Know how to really know when to say when.
Last week, I posted (here) about grace as an under-appreciated leadership trait. Given the very positive response to the topic both online and off, I thought it timely to discuss the other side of grace.
I’ll refer to the other side of grace as judgment because it is a term that is applicable across disciplines and into the professional realm. Some might say that the opposite of grace is justice. I won’t quibble with that interpretation; but justice implies an abundance of objective truth, and judgment implies an abundance of ambiguity.
The business environment offers far more ambiguity than truth.
Get your thinking cap ready for this one. It’s bit of a climb, but there’s quite a view.
First, an anecdote.
Recently, pundits and fans expended a tremendous amount of energy on the NFL’s Ray Rice domestic abuse incident, and rightfully so. While there is plenty of nuance to the discussion, one thing became clear: Once video of a grown man striking his soon-to-be wife with enough force to knock her unconscious became public, it was enough.
He was fired and roundly vilified.
The NFL’s Neanderthal and perhaps cynical decision processes aside, the case of Rice’s dismissal is a study in decision making.
To wit: Plenty of people can logically argue that grace in this instance might be merited. Mr. Rice has been an upstanding citizen and model representative of his NFL club (until he beat his significant other…that is). In fact one need not look too far to find plenty of people blaming the victim and justifying Rice’s actions as forgivable if not acceptable.
Others, particularly those in higher profile positions in the professional community, know the score. They know that one highly deviant data point is all it takes. When a person breaks a social contract in such an egregious manner, the evidence is sufficient to pass judgment.
The application of evidence, from the mundane to the shocking to the stealthy, to judgment and decision making is what this post is about.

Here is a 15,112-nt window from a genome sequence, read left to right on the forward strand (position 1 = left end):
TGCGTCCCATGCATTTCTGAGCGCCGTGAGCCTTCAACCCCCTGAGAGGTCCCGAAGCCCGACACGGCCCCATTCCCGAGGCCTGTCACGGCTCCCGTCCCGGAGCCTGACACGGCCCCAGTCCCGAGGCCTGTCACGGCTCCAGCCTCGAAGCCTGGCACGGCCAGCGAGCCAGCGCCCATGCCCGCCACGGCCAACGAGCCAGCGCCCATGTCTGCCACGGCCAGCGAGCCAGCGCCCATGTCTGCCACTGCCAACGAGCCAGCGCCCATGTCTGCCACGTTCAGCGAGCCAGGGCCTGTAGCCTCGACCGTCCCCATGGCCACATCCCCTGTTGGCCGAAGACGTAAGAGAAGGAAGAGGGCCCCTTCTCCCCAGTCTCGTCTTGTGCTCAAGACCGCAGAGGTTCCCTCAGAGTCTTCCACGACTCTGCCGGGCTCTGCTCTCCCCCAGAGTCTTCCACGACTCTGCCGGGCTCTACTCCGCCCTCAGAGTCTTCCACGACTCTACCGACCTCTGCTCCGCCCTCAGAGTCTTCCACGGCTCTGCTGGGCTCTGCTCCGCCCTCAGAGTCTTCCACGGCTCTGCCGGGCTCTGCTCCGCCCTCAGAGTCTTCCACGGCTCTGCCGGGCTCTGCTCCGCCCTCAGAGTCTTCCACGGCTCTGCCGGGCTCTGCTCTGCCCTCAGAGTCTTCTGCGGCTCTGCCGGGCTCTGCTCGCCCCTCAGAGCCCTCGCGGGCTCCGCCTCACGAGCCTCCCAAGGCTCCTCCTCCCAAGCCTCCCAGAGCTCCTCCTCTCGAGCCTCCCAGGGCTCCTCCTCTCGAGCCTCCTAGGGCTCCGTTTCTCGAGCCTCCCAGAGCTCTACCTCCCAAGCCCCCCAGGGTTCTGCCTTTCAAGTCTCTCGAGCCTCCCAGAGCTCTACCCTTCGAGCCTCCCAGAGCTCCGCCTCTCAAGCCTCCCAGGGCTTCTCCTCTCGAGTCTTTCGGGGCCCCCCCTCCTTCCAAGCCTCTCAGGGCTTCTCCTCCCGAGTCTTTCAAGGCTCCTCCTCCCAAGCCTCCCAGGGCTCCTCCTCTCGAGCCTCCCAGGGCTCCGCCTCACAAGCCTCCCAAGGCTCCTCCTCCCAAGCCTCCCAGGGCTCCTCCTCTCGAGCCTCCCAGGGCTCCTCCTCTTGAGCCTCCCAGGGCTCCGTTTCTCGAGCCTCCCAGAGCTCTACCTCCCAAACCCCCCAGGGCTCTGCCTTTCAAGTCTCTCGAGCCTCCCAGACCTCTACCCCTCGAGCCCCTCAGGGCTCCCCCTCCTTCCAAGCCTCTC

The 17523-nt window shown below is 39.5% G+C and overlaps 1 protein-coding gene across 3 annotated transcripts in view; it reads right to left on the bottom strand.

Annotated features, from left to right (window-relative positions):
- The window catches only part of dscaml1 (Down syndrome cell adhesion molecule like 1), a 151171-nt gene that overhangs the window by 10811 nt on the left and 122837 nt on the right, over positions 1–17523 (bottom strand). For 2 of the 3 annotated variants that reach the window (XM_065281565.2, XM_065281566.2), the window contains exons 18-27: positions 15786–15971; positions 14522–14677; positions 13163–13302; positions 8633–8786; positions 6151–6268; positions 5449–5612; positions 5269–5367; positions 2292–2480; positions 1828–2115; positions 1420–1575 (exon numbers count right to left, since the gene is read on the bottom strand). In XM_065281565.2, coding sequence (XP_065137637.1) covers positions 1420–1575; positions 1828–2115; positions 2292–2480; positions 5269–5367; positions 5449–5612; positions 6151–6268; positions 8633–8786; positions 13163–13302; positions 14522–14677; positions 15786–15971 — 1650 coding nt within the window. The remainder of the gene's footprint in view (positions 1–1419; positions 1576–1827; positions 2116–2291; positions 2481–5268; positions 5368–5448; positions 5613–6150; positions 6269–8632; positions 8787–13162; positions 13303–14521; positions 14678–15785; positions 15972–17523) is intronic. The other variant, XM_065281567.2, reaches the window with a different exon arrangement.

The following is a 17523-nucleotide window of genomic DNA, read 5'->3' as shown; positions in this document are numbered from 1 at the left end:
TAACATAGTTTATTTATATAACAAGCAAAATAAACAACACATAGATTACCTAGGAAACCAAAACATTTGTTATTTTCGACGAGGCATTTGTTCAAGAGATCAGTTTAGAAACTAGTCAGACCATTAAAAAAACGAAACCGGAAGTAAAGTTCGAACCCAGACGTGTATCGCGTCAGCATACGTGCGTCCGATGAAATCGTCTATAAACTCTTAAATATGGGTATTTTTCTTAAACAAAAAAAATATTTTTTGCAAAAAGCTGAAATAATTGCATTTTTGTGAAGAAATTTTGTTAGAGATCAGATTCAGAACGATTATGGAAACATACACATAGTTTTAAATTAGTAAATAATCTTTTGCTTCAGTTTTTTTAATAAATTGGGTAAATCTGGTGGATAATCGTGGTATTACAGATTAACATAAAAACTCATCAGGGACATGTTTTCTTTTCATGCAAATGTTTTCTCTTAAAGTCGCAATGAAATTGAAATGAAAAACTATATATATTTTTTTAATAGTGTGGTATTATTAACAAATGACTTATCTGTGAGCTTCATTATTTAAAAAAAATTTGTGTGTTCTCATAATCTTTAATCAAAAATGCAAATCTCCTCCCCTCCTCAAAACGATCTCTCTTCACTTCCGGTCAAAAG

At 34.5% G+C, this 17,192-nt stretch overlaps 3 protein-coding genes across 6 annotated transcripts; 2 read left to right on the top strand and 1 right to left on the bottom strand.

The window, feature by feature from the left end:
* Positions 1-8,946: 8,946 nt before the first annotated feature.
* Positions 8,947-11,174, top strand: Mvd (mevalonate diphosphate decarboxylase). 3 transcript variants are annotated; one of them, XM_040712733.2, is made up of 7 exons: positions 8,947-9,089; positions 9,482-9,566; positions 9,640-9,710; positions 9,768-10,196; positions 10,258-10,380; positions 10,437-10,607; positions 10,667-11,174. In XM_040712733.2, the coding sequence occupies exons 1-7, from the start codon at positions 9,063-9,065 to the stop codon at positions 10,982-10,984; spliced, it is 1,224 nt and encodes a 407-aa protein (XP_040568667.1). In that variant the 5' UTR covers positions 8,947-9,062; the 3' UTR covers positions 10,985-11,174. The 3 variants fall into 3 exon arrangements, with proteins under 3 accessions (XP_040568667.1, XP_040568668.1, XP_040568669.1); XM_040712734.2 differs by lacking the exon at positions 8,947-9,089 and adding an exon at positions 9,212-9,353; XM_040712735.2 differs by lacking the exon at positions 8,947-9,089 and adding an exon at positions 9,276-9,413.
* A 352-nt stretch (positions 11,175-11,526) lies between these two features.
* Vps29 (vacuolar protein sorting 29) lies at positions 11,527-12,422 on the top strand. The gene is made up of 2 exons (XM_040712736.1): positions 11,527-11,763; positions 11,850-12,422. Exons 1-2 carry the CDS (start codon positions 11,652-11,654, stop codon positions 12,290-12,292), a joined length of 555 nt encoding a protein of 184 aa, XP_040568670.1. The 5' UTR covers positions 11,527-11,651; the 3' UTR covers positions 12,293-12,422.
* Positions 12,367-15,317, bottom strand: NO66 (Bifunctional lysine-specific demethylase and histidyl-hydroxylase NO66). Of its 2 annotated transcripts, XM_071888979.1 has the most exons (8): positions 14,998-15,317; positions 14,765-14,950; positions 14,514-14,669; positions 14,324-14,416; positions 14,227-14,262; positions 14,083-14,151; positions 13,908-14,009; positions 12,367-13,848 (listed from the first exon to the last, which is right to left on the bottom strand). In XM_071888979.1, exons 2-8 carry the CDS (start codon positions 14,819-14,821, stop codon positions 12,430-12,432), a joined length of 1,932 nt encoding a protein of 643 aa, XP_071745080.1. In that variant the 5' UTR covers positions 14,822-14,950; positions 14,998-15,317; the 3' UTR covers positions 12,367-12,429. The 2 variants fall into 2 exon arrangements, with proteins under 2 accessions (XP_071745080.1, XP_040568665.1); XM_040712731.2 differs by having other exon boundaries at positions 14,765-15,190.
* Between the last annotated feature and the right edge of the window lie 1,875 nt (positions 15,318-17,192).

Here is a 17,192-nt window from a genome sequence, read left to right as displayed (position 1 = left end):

When is enough…enough?
We deal with ambiguity in all sorts of situations. How do we know when to go full speed ahead with a plan, when to cut ties with a boss or business partner, or when to at least alter approaches with others based on the evidence we see?
Most of us want to give people and plans the benefit of the doubt… Some of us do it to such an extreme that we lead ourselves into professional peril or, worse, purgatory. Grace for grace’s sake. The benefit of the doubt as a rule vs. an option.
When do we know enough to make a decision?
The answer? When we see one or two powerful indicators, or many, many subtle ones. The art is in knowing the indicators and their strength and in avoiding errors of intuition around them.
I’ll explain that in a moment.
Probabilistic thinking, when applied to situations at home and work, can allow you both to give the benefit of the doubt AND to maintain a meaningful level of decisiveness in the face of ambiguity. The concepts in this post are just as applicable to human relationships (both personal and professional) as they are to strategic plans.
Let’s dive in.
Depending on your disposition, you would have either been fascinated or bored to tears if I went into detail on the foundational subject matter for this post (in short: Bayesian Inference); but others have done it better than I can. So, I won’t. I will give a short overview instead.
The basis for the rest of this article is a formula for probabilistic thinking known as Bayes’ Rule and a method using it known as Bayesian Inference. I’ll work with a slightly bastard interpretation of both. For those of you who know better, bear with me to the end.
Bayes’ Rule was formulated by a man named Thomas Bayes…a thinker ahead of his time (and behind his own thinking, some would say–he never published his work). If you have no idea what Bayes’ Rule is, you might study it elsewhere (links to good, popular/accessible summaries are out there. Here is one).
Bayes’ Rule is a formula for evaluating the impact of evidence. It is the foundation for Bayesian Inference, which is a process that provides a quantitative method for combining new evidence with prior beliefs–for “objectifying the subjective.” It is, at its most simple, a formula for taking:
- A “prior” hypothesized probability that something is true or false–“I’m 80% sure Johnny has ADD.”
- An observation that provides evidence (the “test” –> “Johnny sat for 30 minutes reading a book.”)
- And a set of 2 conditional probabilities based on the prior assumption and the observation (1. “If Johnny has ADD, there’s a 5% chance of Johnny sitting still that long.” and 2. “If Johnny has no ADD, there’s a 60% chance of Johnny sitting still that long.”)
These things come together to create a “posterior” probability that the hypothesis is true. The formula looks like this: